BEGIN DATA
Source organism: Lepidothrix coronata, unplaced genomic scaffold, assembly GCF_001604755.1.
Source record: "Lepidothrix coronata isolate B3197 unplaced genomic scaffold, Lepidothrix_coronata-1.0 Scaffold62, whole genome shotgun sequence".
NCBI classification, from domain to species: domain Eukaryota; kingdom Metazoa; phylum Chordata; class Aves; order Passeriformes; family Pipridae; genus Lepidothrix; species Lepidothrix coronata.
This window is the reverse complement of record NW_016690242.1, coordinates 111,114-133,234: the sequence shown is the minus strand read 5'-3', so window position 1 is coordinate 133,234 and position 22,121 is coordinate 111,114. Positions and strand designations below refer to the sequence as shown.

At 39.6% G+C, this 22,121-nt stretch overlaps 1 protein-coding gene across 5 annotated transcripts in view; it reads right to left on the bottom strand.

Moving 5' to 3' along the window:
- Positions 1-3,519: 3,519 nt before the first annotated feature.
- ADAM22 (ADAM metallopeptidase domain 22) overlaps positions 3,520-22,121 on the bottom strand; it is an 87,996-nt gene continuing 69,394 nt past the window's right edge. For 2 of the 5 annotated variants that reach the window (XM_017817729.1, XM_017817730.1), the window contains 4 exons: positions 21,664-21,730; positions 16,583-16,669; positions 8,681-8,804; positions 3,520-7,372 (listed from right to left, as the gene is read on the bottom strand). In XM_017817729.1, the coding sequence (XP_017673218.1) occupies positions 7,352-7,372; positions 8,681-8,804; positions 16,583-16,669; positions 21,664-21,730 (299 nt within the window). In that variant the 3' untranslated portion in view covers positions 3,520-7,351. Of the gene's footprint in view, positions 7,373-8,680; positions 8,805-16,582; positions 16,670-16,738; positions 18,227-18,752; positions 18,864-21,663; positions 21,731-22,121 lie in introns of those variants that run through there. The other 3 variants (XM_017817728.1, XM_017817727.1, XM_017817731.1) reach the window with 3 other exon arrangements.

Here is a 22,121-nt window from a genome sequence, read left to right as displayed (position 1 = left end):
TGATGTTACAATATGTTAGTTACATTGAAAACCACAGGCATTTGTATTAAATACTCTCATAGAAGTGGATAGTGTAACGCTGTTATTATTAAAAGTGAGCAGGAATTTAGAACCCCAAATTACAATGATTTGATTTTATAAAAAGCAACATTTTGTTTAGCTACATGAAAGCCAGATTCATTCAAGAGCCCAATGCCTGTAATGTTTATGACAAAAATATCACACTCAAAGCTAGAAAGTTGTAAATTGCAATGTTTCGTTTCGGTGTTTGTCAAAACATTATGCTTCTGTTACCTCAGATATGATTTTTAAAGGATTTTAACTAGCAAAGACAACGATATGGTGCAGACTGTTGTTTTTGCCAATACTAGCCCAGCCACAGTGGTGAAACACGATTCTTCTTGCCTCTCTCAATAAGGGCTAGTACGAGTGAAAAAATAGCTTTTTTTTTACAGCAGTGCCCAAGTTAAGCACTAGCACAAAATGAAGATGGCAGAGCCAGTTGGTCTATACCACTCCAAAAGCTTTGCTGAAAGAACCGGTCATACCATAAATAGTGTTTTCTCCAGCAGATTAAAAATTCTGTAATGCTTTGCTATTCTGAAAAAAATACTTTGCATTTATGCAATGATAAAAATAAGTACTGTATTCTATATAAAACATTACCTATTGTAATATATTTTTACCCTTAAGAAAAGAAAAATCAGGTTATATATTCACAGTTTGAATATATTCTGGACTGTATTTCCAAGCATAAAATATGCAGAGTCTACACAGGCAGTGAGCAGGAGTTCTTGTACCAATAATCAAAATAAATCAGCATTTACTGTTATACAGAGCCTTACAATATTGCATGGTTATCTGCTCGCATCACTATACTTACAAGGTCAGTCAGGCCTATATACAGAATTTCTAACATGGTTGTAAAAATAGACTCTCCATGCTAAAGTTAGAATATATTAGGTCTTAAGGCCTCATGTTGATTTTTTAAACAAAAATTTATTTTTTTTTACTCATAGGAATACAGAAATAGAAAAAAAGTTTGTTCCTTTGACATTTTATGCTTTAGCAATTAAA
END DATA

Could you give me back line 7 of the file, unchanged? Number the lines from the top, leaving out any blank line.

- Positions 1-3,519: 3,519 nt before the first annotated feature.